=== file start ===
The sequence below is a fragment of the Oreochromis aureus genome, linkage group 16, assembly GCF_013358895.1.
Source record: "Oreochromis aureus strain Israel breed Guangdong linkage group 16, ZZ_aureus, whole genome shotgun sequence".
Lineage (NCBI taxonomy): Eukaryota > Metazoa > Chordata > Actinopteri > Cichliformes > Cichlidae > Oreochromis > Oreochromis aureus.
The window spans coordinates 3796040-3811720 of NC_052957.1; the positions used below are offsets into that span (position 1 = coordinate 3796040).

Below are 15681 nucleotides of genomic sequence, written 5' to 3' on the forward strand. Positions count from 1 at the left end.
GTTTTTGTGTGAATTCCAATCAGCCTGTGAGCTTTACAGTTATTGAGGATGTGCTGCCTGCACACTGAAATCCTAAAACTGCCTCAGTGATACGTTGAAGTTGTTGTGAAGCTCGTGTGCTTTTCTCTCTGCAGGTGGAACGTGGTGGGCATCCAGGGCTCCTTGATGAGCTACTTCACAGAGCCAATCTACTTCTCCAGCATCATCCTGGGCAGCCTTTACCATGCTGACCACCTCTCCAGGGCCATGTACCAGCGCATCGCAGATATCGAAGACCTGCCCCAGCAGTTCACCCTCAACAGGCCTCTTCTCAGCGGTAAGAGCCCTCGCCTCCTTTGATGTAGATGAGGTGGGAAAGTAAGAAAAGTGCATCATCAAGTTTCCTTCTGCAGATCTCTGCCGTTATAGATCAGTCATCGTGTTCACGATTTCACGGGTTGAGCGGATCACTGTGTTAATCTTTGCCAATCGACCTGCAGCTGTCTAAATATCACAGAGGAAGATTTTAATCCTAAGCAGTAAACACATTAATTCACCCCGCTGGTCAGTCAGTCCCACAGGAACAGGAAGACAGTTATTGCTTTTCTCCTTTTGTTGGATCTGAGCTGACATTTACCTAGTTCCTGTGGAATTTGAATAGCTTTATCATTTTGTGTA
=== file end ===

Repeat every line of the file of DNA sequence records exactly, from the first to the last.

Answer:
The sequence below is a fragment of the Oreochromis aureus genome, linkage group 16, assembly GCF_013358895.1.
Source record: "Oreochromis aureus strain Israel breed Guangdong linkage group 16, ZZ_aureus, whole genome shotgun sequence".
Lineage (NCBI taxonomy): Eukaryota > Metazoa > Chordata > Actinopteri > Cichliformes > Cichlidae > Oreochromis > Oreochromis aureus.
The window spans coordinates 3796040-3811720 of NC_052957.1; the positions used below are offsets into that span (position 1 = coordinate 3796040).

Below are 15681 nucleotides of genomic sequence, written 5' to 3' on the forward strand. Positions count from 1 at the left end.
GTTTTTGTGTGAATTCCAATCAGCCTGTGAGCTTTACAGTTATTGAGGATGTGCTGCCTGCACACTGAAATCCTAAAACTGCCTCAGTGATACGTTGAAGTTGTTGTGAAGCTCGTGTGCTTTTCTCTCTGCAGGTGGAACGTGGTGGGCATCCAGGGCTCCTTGATGAGCTACTTCACAGAGCCAATCTACTTCTCCAGCATCATCCTGGGCAGCCTTTACCATGCTGACCACCTCTCCAGGGCCATGTACCAGCGCATCGCAGATATCGAAGACCTGCCCCAGCAGTTCACCCTCAACAGGCCTCTTCTCAGCGGTAAGAGCCCTCGCCTCCTTTGATGTAGATGAGGTGGGAAAGTAAGAAAAGTGCATCATCAAGTTTCCTTCTGCAGATCTCTGCCGTTATAGATCAGTCATCGTGTTCACGATTTCACGGGTTGAGCGGATCACTGTGTTAATCTTTGCCAATCGACCTGCAGCTGTCTAAATATCACAGAGGAAGATTTTAATCCTAAGCAGTAAACACATTAATTCACCCCGCTGGTCAGTCAGTCCCACAGGAACAGGAAGACAGTTATTGCTTTTCTCCTTTTGTTGGATCTGAGCTGACATTTACCTAGTTCCTGTGGAATTTGAATAGCTTTATCATTTTGTGTA